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Old 01-09-2009, 03:21 PM   #41
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buy one dozen free range farm eggs. candle them, keep the fertilized ones warm and eat the others. When the fertilized eggs hatch keep the hens and a rooster, eat the other roosters. continue as above with each clutch of eggs. within ten years you will have the biggest egg farm in your state or be dead from excessive cholesterol (too many egg yolks). either way...
Winlock, Washington - we got tours in grade school. After the egg business went bust - for a while they tryed to push it as 'the' place to retire.

heh heh heh - plan B, American passport, pssst Wellesley and the cheapest place to retire you can find.
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Old 01-09-2009, 11:37 PM   #42
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One major drawback to the RM is that you had better like where you RM or you will take another financial bath when your move (unless it is to the "hereafter")!

Explain, please......before it's too late to help my brother! Are you referring to the closing costs for the RM? I sortof think the RM might provide some protection against falling RE values. I do agree the RM is mostly for folks that want to stay in thier homes.
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Old 01-10-2009, 07:30 AM   #43
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Explain, please......before it's too late to help my brother! Are you referring to the closing costs for the RM? I sortof think the RM might provide some protection against falling RE values. I do agree the RM is mostly for folks that want to stay in thier homes.
From my investigation of RM's it is mostly the up front costs which can be up to about $20K coupled with the fact you do not get a great percentage of equity in the form of cash - maybe like about 60%. So as an example I would use a home, fully paid off, with an appraised market value of $200K. So you would get, maybe $115K Cash out. Then additionally the interest on the money, which you do not pay currently, but it is added (actually subtracted from the final balance) to the "balance" when the home is sold. With that kind of monetary encumbrance on the future sale of the property I doubt there will be much cash left in the end. That coupled with the fact that if a RM holder must move permanently to a Nursing Home or other care facility that would be, the way I read this stuff, an occasion to force the sale of the property. IMO it seems much better, financially, for other family members to purchase the home from the owner or for it to be set up as a life estate. Be careful here and let me point out clearly I AM NOT an EXPERT on the subject - you would need to get legal counsel to be sure it can work. In any even the RM MAY work for some but one needs to search out the alternatives.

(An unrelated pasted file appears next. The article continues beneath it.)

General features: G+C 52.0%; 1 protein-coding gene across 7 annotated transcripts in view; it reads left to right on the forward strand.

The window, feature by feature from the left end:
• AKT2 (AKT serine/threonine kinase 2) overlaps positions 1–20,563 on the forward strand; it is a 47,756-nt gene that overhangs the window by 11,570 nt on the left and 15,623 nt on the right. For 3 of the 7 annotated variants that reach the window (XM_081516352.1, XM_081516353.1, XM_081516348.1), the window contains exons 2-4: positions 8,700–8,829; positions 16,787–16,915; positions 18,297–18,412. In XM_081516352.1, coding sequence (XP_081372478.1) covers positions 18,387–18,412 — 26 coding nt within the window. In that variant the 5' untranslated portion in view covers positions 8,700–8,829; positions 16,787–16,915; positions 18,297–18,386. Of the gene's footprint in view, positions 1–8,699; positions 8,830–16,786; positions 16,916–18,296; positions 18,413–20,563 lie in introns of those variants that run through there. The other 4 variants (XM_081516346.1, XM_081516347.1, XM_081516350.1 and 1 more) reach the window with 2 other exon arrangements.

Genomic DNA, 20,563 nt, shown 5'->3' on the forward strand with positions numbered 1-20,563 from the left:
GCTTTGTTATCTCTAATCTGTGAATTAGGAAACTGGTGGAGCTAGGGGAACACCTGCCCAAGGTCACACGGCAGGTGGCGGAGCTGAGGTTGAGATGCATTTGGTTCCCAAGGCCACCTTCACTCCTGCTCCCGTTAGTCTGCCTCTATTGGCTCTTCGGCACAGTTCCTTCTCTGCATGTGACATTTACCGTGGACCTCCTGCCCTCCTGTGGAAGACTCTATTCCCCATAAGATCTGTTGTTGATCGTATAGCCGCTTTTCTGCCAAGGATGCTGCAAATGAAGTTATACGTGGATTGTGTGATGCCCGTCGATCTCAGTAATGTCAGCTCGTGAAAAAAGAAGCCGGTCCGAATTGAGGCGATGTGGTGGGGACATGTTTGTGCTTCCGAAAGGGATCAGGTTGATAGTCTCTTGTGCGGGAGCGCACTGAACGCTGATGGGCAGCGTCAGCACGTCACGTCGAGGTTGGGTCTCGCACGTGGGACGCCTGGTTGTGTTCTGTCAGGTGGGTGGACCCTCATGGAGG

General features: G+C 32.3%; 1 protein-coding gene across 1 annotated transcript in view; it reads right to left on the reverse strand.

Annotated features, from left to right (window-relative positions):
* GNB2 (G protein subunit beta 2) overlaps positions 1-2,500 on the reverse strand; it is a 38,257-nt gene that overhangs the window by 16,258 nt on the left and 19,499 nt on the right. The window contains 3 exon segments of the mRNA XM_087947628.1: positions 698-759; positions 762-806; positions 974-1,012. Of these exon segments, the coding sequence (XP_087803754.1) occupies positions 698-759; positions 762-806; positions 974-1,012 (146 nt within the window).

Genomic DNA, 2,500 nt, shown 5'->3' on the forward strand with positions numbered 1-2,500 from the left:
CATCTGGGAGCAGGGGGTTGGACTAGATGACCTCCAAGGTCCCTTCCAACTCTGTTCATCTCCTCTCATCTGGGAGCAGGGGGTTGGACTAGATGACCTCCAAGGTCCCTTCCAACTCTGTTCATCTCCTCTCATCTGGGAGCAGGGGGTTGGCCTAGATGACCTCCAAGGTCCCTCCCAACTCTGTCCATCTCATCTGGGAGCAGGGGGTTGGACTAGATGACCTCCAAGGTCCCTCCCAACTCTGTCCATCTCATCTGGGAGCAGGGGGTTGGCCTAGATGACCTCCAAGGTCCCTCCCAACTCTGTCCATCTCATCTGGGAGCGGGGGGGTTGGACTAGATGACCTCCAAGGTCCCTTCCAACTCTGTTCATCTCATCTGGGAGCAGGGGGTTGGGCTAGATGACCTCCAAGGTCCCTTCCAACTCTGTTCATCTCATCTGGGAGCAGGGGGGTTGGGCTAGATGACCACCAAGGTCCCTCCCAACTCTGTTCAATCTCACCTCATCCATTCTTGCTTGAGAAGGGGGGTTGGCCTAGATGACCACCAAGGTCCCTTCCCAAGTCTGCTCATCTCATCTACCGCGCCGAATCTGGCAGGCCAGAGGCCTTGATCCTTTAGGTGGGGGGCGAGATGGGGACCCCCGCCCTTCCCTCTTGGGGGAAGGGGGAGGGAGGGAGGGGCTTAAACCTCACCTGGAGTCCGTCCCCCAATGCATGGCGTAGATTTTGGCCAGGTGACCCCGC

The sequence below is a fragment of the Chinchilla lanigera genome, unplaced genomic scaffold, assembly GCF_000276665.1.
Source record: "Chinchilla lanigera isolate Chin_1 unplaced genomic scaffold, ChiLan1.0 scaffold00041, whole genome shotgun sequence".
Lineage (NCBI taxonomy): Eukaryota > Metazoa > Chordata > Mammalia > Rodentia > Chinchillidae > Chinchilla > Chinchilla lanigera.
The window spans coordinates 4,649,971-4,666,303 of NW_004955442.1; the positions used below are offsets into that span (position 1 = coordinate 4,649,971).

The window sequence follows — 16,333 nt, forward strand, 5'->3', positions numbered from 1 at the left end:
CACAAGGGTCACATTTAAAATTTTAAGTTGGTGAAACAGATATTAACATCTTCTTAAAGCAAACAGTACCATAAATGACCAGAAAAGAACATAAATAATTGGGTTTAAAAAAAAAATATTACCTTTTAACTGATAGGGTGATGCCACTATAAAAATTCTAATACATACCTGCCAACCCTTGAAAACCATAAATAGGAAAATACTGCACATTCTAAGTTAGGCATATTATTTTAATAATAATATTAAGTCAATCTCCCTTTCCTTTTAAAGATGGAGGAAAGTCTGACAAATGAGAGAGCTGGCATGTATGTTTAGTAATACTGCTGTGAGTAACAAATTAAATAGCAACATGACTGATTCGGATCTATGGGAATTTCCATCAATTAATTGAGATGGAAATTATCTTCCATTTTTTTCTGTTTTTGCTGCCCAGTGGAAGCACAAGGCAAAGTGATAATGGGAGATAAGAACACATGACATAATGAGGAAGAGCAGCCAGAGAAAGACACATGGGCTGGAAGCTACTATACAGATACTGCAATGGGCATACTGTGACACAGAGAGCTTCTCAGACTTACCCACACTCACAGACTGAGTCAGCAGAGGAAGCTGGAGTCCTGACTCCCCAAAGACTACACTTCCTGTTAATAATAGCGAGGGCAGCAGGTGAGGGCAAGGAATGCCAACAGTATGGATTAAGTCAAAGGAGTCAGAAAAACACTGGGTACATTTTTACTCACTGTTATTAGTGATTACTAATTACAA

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Old 01-10-2009, 08:51 AM   #44
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From my investigation of RM's it is mostly the up front costs which can be up to about $20K coupled with the fact you do not get a great percentage of equity in the form of cash - maybe like about 60%. So as an example I would use a home, fully paid off, with an appraised market value of $200K. So you would get, maybe $115K Cash out. Then additionally the interest on the money, which you do not pay currently, but it is added (actually subtracted from the final balance) to the "balance" when the home is sold. With that kind of monetary encumbrance on the future sale of the property I doubt there will be much cash left in the end. That coupled with the fact that if a RM holder must move permanently to a Nursing Home or other care facility that would be, the way I read this stuff, an occasion to force the sale of the property. IMO it seems much better, financially, for other family members to purchase the home from the owner or for it to be set up as a life estate. Be careful here and let me point out clearly I AM NOT an EXPERT on the subject - you would need to get legal counsel to be sure it can work. In any even the RM MAY work for some but one needs to search out the alternatives.
I agree with your assessment. It is much better to have somebody like family invest in the property, essentially setting up a low cost RM. Of course many people won't be able to set up a situation like that.

The RM can be a solution, but it's a rather high cost way to go. But if you really want to stay in the house and you really need the cash flow, and you don't care about the remaining value (and thus estate value), then it can be a way to access equity. Selling would be a better way to do it without giving up a large portion in fees and interest.
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Old 01-10-2009, 10:02 AM   #45
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Thanks for additonal comments on RM by OAG and Gardnr. I generally agree with your opinions which is why I called the Reverse Mortgage 'plan B'.......but still may be very suitable for the OP's hypothetical situation (or my brother.)
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